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Girls Clubs Still Point the Way : They Have Been Shaping Young Lives for 40 Years

June 16, 1986|KAREN KENYON

CHULA VISTA — It doesn't matter where a girl comes from, as long as she knows where she's going.

--Motto of Girls Clubs of America

It's a typical afternoon at the Chula Vista Girls Club, nestled in a frame house between Rice Elementary School and the Church of the Nazarene on L Street.

Two dozen girls are engaged in various activities inside. Others are on the school playground, being supervised by a club staff member. Others are playing soccer in the recently built gym on the site of a Boys' Club and Girls Club on Oleander Avenue in Chula Vista that will be finished in July, 1987.

Inside the L Street house, two girls work on computers as others watch. Nearby are a piano and shelves of books.

Still more girls are exercising to the tune of "Stayin' Alive." Fifty girls may visit the club each day. Next door to the exercise class is the preschool room, full of bins neatly filled with blankets and clothes waiting for next morning's charges. Posters decorate the walls--from Kermit the Frog to ones advising "A Creative Mess Is Better Than Tidy Idleness," and "May I Help? Be Thoughtful."

It has been more than 40 years since Girls Clubs of America began quietly and steadily improving the quality of life for girls. But the idea took hold unofficially in Waterbury, Conn., in 1864, during the Industrial Revolution. Rural young women who came to town to work in textile mills needed a safe place to meet and find companionship--so they met together and later included their daughters.

Today, the emphasis for Girls Clubs is on helping girls overcome discrimination and become economically independent women.

There are 240 Girls Clubs of America nationwide with a membership of 250,000 girls from ages 6 to 18.

The Girls Clubs of America National Resource Center in Indianapolis is the nation's largest repository for data and studies on girls and girl-related trends.

Girls Help Themselves

"We are helping girls to help themselves," said Marie Miehls, executive director of the Chula Vista club. "Girls think someone will take care of them.

"Girls Clubs differ from Girl Scouts and Campfire Girls in that we meet daily," she said. "Most girls who come here (82%) are from single-parent or working-family homes and would be alone in the afternoon if they didn't come to the club each day."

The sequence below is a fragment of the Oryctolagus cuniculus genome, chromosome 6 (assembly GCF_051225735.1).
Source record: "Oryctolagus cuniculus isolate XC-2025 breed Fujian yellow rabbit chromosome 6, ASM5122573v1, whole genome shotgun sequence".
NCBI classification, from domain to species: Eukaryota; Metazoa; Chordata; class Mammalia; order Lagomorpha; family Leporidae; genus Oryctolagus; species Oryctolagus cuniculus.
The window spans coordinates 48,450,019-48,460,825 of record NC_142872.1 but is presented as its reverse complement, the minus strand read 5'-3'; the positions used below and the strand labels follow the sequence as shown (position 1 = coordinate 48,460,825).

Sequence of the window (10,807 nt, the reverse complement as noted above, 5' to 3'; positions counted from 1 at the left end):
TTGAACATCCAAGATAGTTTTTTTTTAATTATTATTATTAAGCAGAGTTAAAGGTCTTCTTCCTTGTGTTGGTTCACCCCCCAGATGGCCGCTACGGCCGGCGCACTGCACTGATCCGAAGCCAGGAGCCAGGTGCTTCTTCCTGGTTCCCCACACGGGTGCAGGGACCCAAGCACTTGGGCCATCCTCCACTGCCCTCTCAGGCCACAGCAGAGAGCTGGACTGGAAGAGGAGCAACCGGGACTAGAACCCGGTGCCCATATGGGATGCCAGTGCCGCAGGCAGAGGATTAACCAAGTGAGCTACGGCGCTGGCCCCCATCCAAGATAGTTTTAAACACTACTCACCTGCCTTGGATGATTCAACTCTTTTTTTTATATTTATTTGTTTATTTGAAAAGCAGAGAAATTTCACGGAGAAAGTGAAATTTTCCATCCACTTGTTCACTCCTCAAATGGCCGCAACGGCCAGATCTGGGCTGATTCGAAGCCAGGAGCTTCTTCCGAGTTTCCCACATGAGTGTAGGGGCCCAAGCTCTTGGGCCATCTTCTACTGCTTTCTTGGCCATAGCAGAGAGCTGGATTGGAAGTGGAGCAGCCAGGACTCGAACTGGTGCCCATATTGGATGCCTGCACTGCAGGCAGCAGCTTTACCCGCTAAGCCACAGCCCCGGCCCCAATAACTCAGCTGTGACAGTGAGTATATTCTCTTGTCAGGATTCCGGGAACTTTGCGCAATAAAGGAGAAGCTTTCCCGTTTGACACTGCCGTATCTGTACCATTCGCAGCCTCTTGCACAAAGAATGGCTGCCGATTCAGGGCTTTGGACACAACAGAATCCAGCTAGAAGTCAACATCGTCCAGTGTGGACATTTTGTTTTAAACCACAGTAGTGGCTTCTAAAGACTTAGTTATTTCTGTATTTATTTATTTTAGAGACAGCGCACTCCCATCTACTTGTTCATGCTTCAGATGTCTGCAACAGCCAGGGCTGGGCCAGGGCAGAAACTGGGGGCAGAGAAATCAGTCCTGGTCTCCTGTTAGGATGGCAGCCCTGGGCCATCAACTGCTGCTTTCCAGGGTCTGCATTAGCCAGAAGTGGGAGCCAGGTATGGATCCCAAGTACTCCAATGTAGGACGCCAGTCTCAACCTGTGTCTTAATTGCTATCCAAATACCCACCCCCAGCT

Miehls came to the club 13 years ago as a single mother of four and a former teacher, to work part-time.

"When I came here, there was only one other employee," she said. "I remember coming here and painting this building."

Now Miehls, who has just finished a stint on the National Board of Girls Clubs of America, says: "The experience here has taught me a lot. I was only going to stay one to two years, but it is a challenge--teaching, fund-raising, knowing the community. It's rewarding. You see kids feel good about this club, and parents come in and feel relieved. You can't do all things for all people, but you can meet basic needs."

Filling some of the basic needs of the girls includes helping them develop self-esteem, career awareness, good health and nutrition habits and math and science skills. In addition, there are efforts to help girls avoid becoming victims of child abuse or teen-age pregnancy.

The Girls Club of Chula Vista was organized in 1964. It has four full-time staff members, three part-timers, a secretary and several volunteers, Miehls said. Other San Diego County clubs are in San Diego on South 30th Street, Carlsbad, Oceanside, Vista, National City and El Cajon. Each club has programs to suit its community.

The San Diego Girls Club, the largest in the area with 1,325 members (110 daily during school and 200 in the summer), "is mostly minority," Director Etta Keeler said.

The gymnastics program is popular there.

"We're lucky to have a former Olympian to teach gym," Keeler said. "This Girls Club has a strong emphasis on creative and performing arts as well," she added.

The Carlsbad Girls Club is small, with 35 girls a day, but offers career exposure, recreation activities, and even has a "clownology" troupe. For a community service project this year, the club is painting litter barrels at Buena Vista Lagoon.

The Oceanside club averages 22 girls a day during the school year, 30 in the summer. The Vista club has about 60 girls daily and offers 35 classes a week, including gardening and cooking, according to director Vickie McDonald.

National City's club has up to 50 girls attending each day, director Sheryl Hulsey said. The National City club is predominantly Latino, with a racially balanced staff, and has offered multicultural programs and films, Hulsey noted. The focus this year is on behavior guidance to help girls with emotional problems. "We have a lot of shy girls," Hulsey said. "We often target certain girls and give them extra attention. We try to help them make friends. We also have a few sexually abused girls we work with."

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